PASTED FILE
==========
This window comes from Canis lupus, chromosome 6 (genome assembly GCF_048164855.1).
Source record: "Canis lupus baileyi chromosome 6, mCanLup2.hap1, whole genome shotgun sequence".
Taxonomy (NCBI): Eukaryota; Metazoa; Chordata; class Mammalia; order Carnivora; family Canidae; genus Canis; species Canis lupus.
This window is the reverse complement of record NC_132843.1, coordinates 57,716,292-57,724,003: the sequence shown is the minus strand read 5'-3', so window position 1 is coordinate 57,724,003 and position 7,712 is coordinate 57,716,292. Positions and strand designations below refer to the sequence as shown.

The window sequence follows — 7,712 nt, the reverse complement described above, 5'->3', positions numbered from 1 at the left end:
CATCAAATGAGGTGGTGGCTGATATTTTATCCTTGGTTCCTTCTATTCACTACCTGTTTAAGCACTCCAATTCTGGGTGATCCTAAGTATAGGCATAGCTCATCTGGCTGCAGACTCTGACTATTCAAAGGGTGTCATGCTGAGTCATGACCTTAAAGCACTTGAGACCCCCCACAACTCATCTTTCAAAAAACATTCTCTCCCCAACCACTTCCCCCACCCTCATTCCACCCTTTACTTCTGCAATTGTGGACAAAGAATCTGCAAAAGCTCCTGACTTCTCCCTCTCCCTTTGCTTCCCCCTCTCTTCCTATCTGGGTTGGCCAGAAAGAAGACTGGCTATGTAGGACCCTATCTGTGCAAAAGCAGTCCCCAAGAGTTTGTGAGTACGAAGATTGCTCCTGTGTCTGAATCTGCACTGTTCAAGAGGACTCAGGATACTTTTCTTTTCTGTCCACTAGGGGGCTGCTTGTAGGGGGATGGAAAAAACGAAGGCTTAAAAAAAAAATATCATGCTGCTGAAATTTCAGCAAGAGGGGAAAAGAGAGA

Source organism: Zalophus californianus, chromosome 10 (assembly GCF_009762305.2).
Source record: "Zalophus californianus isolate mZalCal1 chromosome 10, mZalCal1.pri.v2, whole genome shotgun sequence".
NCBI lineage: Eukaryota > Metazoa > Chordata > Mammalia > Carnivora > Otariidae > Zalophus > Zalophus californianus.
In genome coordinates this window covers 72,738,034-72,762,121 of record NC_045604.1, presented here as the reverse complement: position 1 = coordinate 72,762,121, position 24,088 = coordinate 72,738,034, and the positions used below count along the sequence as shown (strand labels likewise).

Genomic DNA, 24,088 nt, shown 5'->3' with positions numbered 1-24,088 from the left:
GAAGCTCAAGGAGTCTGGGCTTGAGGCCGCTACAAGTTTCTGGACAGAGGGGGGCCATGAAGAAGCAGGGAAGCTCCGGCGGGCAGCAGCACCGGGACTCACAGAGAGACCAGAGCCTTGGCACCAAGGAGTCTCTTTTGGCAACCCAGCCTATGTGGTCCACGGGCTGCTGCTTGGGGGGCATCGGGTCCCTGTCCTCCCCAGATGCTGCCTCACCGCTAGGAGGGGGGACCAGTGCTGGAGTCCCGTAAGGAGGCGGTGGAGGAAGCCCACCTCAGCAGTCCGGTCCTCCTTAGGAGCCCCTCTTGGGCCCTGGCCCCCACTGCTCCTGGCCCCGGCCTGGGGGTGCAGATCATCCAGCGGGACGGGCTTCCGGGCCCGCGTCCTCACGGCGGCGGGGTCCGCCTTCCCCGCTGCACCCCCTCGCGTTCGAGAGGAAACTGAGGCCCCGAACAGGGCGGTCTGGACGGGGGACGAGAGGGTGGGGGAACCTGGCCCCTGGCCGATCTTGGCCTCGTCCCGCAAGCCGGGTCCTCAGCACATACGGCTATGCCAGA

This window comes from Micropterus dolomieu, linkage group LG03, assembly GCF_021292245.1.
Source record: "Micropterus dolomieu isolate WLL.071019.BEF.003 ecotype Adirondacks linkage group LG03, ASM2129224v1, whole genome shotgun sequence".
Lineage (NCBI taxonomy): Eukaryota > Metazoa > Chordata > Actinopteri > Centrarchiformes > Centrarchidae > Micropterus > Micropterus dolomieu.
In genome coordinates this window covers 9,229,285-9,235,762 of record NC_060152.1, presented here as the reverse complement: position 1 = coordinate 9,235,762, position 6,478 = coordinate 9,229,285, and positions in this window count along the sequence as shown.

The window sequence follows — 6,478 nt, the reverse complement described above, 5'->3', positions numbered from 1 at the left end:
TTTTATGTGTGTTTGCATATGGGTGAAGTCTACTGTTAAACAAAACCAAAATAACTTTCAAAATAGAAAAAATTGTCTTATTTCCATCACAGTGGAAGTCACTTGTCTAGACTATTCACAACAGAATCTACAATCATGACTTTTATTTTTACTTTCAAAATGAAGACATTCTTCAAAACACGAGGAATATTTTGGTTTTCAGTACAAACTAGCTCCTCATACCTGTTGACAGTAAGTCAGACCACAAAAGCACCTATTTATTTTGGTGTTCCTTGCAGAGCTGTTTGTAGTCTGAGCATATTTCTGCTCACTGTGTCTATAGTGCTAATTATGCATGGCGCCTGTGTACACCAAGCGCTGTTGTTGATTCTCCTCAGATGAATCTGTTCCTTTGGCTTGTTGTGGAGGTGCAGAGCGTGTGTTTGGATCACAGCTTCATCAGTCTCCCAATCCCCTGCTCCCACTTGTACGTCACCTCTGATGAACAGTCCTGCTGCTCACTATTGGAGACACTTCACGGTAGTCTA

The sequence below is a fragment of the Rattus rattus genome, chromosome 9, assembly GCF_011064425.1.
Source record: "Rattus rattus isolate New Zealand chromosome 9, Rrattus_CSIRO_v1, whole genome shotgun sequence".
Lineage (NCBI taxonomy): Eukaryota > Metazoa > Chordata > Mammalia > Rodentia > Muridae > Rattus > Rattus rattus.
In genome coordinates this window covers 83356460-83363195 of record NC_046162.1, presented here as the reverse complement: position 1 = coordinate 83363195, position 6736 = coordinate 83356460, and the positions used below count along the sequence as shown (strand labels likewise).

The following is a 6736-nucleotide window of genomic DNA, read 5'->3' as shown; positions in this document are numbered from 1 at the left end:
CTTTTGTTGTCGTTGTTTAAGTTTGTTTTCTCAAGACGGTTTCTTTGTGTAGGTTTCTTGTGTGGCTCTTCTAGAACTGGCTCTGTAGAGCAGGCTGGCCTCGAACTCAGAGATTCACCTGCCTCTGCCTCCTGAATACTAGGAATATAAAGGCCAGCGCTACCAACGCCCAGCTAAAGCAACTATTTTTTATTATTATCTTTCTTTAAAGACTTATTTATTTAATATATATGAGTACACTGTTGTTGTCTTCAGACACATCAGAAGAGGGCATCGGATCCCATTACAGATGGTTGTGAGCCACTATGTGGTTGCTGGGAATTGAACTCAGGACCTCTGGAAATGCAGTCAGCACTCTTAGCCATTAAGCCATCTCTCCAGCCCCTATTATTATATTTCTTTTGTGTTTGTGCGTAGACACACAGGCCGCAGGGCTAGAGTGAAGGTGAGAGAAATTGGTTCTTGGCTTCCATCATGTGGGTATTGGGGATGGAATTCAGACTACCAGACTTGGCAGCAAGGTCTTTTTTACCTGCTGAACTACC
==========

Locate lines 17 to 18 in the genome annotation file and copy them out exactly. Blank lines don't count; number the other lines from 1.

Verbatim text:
The window sequence follows — 6,478 nt, the reverse complement described above, 5'->3', positions numbered from 1 at the left end:
TTTTATGTGTGTTTGCATATGGGTGAAGTCTACTGTTAAACAAAACCAAAATAACTTTCAAAATAGAAAAAATTGTCTTATTTCCATCACAGTGGAAGTCACTTGTCTAGACTATTCACAACAGAATCTACAATCATGACTTTTATTTTTACTTTCAAAATGAAGACATTCTTCAAAACACGAGGAATATTTTGGTTTTCAGTACAAACTAGCTCCTCATACCTGTTGACAGTAAGTCAGACCACAAAAGCACCTATTTATTTTGGTGTTCCTTGCAGAGCTGTTTGTAGTCTGAGCATATTTCTGCTCACTGTGTCTATAGTGCTAATTATGCATGGCGCCTGTGTACACCAAGCGCTGTTGTTGATTCTCCTCAGATGAATCTGTTCCTTTGGCTTGTTGTGGAGGTGCAGAGCGTGTGTTTGGATCACAGCTTCATCAGTCTCCCAATCCCCTGCTCCCACTTGTACGTCACCTCTGATGAACAGTCCTGCTGCTCACTATTGGAGACACTTCACGGTAGTCTA